The distribution of matter in galaxies of different luminosities and Hubble types, as inferred from observations, plays an important role in cosmology, extragalactic astrophysics, astroparticle physics, as well as in a number of issues in high-energy astrophysics, galactic astronomy, star formation and evolution and general relativity. Not withstanding the general successes of the ΛCDM model in explaining the structure and evolution of the universe, there is a growing conviction that the structural properties of the dark and luminous components in galaxies hold important clues about the nature of dark matter and about the processes that are responsible for galaxy formation. This talk is part of an international initiative known as "Dark Matter Awareness Week".The overall purpose of this event is to increase the awareness of the phenomenology of the mass discrepancy phenomenon in galaxies amongst the many scientists currently working with a theoretical, observational, experimental and simulation approach on issues involving dark matter or its alternatives. The content of the talk will be at the level of a journal club talk with an important dose of review.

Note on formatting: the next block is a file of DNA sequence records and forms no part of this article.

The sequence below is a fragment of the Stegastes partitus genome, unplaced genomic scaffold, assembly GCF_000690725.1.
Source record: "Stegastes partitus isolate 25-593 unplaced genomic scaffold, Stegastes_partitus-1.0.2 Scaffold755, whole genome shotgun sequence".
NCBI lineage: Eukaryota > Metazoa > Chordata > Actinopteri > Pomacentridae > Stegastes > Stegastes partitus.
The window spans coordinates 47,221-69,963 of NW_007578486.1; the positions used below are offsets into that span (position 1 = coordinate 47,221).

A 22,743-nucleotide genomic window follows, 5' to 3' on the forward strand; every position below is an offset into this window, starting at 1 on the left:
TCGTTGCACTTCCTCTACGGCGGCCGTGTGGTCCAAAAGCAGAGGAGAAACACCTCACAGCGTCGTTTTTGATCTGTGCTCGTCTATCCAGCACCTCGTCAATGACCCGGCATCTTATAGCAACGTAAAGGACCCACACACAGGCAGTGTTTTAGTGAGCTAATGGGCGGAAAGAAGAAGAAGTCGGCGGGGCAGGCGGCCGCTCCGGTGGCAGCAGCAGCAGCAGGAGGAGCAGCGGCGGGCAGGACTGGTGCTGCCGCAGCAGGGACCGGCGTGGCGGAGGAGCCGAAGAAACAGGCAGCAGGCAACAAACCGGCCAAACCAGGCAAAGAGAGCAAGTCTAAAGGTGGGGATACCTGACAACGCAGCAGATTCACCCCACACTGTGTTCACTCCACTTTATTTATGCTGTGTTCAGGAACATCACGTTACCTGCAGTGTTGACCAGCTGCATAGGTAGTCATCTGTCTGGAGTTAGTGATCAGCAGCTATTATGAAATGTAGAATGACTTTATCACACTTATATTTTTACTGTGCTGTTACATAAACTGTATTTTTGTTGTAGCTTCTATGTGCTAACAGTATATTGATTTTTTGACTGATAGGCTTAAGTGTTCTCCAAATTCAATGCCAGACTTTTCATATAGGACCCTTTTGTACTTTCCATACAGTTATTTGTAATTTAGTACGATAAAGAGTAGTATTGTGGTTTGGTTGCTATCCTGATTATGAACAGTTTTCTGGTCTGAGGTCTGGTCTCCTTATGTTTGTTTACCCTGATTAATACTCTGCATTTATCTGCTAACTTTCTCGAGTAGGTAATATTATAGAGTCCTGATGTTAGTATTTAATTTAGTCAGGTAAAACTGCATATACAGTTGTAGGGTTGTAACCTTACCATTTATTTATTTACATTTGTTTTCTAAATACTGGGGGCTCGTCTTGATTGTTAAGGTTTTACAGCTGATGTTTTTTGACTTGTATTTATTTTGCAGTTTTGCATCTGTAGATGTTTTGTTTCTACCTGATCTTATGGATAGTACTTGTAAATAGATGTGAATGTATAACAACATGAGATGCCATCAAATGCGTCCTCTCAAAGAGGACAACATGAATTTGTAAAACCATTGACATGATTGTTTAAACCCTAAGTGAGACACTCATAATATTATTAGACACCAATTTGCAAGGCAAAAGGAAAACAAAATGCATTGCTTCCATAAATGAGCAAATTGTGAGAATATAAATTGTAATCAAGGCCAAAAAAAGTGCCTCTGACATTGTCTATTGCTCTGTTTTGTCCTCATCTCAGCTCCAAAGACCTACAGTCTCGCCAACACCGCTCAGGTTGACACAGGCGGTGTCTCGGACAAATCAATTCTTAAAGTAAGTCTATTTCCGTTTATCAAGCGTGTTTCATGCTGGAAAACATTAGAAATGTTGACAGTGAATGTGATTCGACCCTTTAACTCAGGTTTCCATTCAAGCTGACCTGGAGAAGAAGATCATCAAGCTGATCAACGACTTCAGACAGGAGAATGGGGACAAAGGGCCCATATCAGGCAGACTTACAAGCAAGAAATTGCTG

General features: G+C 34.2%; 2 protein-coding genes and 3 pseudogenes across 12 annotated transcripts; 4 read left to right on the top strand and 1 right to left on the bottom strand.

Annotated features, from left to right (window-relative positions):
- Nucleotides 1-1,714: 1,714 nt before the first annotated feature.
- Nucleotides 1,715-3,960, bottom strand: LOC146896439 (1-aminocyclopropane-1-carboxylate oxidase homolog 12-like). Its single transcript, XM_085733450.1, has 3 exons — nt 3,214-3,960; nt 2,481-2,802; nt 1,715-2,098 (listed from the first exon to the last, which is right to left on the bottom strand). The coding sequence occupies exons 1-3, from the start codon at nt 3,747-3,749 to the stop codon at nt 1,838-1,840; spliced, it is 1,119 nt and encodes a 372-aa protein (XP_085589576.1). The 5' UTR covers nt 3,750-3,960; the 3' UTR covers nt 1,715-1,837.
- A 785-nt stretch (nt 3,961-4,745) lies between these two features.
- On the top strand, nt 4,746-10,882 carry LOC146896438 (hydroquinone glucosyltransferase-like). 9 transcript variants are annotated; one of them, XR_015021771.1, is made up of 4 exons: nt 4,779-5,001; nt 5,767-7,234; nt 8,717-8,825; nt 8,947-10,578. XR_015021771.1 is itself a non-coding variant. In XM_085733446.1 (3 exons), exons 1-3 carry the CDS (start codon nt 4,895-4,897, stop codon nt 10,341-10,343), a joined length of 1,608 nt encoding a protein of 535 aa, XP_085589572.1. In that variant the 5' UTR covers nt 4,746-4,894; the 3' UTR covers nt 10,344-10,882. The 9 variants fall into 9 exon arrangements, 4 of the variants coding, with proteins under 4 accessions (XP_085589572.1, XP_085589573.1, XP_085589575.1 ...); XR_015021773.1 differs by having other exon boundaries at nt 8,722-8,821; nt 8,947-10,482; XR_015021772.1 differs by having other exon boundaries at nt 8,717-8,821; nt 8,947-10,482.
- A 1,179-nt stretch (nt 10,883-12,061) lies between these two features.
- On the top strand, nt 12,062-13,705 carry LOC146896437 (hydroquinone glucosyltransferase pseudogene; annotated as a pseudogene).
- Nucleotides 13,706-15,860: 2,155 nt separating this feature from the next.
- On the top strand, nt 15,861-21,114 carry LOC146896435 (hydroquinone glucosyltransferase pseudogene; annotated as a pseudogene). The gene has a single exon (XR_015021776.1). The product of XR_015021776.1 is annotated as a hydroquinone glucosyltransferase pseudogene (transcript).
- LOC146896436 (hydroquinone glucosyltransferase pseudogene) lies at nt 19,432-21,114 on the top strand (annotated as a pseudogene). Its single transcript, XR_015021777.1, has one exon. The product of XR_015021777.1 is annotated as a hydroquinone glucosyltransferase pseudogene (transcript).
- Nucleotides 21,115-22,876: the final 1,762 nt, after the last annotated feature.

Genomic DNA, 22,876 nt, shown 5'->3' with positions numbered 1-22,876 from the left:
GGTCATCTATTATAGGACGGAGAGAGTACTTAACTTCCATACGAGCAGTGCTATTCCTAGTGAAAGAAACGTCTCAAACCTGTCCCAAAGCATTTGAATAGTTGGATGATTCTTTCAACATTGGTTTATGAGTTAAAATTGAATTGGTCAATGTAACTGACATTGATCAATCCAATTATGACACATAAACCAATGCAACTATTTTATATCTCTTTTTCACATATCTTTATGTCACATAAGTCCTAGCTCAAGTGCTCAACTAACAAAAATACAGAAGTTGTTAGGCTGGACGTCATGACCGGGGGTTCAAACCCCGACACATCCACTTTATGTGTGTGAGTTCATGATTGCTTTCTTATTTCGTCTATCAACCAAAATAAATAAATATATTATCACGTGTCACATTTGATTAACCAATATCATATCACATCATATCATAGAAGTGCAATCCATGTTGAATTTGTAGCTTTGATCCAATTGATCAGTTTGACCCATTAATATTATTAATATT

Thursday November 4, 2010
Dr. Felix Mirabel
CEA, Service d'Astrophysique, France